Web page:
Postgraduate Course: Theories and Politics of Social Justice (EDUA11324)
|School||Moray House School of Education and Sport
||College||College of Arts, Humanities and Social Sciences
|Credit level (Normal year taken)||SCQF Level 11 (Postgraduate)
|Course type||Online Distance Learning
||Availability||Available to all students
|Summary||Social justice is a deeply contested concept and this course will explore the competing ways in which it is defined, theorised and operationalised in local, national and international contexts. Students will be encouraged to think critically and expansively about the nature of social justice by considering its foundational claims and the historical and contemporary disputes that have shaped the development of this idea.
What is social justice?
Why does social justice matter?
Understanding distributive justice
Introduction to justice as recognition
Competing approaches to the application of social justice principles in local, national and international contexts
Entry Requirements (not applicable to Visiting Students)
||Other requirements|| None
|Additional Costs|| none
Information for Visiting Students
|High Demand Course?
Course Delivery Information
|Academic year 2020/21, Available to all students (SV1)
|Course Start Date
|Learning and Teaching activities (Further Info)
Programme Level Learning and Teaching Hours 4,
Directed Learning and Independent Learning Hours
|Assessment (Further Info)
|Additional Information (Assessment)
||Example of indicative tasks:
Task 1: (50%) Via the students¿ private blog, students are required to blog about their reflections on the relationship between set course readings, lectures, group discussions and contemporary examples of social (in)justice a minimum of 3-4 times per week for 12 weeks. Students will then choose 5-7 of their posts to submit for assessment. Student blogging forms the basis of the formative assessment and part of the summative assessment for this course.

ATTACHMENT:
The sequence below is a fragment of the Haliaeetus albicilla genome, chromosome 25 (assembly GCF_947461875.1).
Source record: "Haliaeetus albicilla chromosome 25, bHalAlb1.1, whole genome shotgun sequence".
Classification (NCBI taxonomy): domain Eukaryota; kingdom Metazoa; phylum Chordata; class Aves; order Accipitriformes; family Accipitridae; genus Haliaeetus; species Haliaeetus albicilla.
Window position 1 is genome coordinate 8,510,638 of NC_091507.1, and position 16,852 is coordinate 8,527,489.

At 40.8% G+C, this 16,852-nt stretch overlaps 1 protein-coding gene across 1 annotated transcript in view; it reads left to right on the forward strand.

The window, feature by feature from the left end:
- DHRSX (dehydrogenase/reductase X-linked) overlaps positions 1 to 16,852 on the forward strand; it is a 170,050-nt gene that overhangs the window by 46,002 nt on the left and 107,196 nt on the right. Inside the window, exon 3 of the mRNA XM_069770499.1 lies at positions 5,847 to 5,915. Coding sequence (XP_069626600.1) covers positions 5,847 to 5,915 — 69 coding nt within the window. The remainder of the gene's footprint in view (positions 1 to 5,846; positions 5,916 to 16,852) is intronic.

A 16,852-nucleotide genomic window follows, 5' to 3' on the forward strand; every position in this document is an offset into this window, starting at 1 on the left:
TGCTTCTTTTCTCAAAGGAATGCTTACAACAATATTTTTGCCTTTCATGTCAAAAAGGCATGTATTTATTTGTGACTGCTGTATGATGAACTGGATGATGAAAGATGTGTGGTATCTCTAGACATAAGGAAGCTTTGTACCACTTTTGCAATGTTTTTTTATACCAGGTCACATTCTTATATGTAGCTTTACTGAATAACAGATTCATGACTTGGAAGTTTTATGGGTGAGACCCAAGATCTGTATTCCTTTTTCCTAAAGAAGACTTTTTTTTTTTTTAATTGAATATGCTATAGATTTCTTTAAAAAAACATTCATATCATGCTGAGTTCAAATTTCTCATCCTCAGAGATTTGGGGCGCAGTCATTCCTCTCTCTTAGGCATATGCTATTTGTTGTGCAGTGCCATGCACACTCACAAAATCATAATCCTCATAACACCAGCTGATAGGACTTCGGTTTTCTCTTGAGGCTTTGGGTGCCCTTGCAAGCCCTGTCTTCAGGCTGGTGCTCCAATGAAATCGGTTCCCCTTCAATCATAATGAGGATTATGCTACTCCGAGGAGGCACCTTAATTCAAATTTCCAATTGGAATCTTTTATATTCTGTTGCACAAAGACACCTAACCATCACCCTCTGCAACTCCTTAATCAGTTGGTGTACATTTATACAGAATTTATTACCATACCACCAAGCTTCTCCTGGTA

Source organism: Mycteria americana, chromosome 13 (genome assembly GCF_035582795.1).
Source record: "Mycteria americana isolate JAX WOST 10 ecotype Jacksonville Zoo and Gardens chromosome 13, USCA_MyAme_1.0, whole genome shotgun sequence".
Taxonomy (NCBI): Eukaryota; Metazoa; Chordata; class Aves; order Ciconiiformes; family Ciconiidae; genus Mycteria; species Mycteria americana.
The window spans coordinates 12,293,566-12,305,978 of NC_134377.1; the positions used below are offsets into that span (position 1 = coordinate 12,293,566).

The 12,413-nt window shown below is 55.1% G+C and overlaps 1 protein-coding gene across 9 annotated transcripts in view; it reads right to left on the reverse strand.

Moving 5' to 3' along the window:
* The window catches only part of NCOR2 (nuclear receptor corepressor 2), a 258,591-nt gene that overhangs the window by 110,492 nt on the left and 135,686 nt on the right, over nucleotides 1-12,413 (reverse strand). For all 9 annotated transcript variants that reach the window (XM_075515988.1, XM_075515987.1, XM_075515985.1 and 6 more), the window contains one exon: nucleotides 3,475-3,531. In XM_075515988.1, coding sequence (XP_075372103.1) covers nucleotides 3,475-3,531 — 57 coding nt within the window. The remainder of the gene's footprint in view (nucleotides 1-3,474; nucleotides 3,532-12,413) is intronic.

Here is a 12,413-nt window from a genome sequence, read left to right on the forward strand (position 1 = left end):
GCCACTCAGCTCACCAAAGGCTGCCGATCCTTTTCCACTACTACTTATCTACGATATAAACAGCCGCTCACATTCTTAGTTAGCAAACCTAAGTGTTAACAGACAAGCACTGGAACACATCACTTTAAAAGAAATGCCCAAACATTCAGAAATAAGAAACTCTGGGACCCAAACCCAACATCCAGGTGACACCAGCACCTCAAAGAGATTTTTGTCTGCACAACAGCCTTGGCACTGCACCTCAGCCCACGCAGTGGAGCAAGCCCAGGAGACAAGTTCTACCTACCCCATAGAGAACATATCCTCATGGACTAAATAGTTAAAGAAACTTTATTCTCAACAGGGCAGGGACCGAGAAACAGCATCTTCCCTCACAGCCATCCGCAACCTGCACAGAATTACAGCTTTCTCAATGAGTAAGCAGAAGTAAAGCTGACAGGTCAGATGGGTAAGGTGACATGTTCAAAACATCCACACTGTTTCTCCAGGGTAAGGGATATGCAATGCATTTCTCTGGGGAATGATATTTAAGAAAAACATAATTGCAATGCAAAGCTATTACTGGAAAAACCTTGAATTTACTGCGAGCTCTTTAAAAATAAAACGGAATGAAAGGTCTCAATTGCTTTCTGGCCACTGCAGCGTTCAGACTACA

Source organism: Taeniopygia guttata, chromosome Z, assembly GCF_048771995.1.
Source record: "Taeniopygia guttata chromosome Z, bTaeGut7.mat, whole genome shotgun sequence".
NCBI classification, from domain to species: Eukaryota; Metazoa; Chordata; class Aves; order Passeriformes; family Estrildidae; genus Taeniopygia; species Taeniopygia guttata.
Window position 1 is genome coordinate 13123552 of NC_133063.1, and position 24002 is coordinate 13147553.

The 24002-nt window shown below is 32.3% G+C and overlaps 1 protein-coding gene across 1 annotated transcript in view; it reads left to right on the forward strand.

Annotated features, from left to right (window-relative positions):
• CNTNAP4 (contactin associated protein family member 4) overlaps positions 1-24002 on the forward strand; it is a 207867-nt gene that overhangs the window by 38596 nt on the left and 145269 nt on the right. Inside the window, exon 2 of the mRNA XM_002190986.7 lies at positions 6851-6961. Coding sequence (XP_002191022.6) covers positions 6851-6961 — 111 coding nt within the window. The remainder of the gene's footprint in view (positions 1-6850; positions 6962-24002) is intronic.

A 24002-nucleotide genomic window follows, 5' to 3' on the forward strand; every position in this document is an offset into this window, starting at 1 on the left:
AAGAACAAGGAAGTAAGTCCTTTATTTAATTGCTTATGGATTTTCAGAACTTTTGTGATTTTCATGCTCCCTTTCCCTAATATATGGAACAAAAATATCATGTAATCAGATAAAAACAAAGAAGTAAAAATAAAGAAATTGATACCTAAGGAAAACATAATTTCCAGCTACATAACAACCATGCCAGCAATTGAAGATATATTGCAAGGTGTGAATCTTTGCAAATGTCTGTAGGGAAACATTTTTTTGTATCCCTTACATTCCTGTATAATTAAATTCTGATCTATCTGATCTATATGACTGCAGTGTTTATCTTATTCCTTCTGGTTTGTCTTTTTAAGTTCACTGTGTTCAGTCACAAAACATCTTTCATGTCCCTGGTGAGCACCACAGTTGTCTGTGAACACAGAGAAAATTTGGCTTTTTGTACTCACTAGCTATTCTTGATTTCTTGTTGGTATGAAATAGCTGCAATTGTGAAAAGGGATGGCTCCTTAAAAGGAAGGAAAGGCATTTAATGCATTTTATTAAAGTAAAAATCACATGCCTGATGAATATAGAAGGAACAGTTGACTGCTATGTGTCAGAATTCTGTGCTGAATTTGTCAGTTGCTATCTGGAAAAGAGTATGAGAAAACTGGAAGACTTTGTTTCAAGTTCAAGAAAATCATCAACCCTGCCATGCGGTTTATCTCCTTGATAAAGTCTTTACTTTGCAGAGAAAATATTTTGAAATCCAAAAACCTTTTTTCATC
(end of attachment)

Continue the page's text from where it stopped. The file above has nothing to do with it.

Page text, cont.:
Task 2: (50%) Essay (2,000 words) In consultation with the course organiser, students will devise their own essay question related to an aspect of the theory and politics of social justice covered on the course.
|No Exam Information
On completion of this course, the student will be able to:
- Analyse and critique the core concepts of social justice, e.g. fairness, liberty, equality, recognition, redistribution, solidarity, participation and democracy
- Critically compare and contrast competing conceptualisations and standpoints regarding social justice
- Consider different manifestations of injustice and critically evaluate competing approaches for addressing injustices in local and global contexts
|Davis, A.Y. (1981) Women, Race and Class. London: The Women¿s Press.|
Fanon, F. (2008) Black Skin, White Masks. London: Pluto.
Fraser, N. (2010) Scales of Justice: Reimagining Political Space in a Globalizing World. New York: Columbia University Press.
Hall, S., Massey, D. and Rustin, M. (eds) (2013) After Neoliberalism? The
Kilburn Manifesto. London: Lawrence and Wishart Books.
hooks, b. (2006) Outlaw Culture: Resisting Representations. London: Routledge.
Rawls, J. (1999) A Theory of Justice. Cambridge: Harvard University Press.
Said, E. (1994) Culture and Imperialism. London: Vintage.
Sandel, M. (2009) Justice: What¿s the Right Thing to Do? New York: Farrar, Straus and Giroux.
Sen, A. (2010) The Idea of Justice. London: Penguin.
Soja, E.W. (2010) Seeking Spatial Justice. Minneapolis: University of Minnesota Press.
Young, I. M. (1990) Justice and Politics of Difference. Princeton: Princeton University Press.
|Graduate Attributes and Skills
||Critical analysis, oral and written communication skills, accessing research materials
|Additional Class Delivery Information
|Course organiser||Dr Callum McGregor
|Course secretary||Miss Amanda Gilmour
Tel: (0131 6)51 1196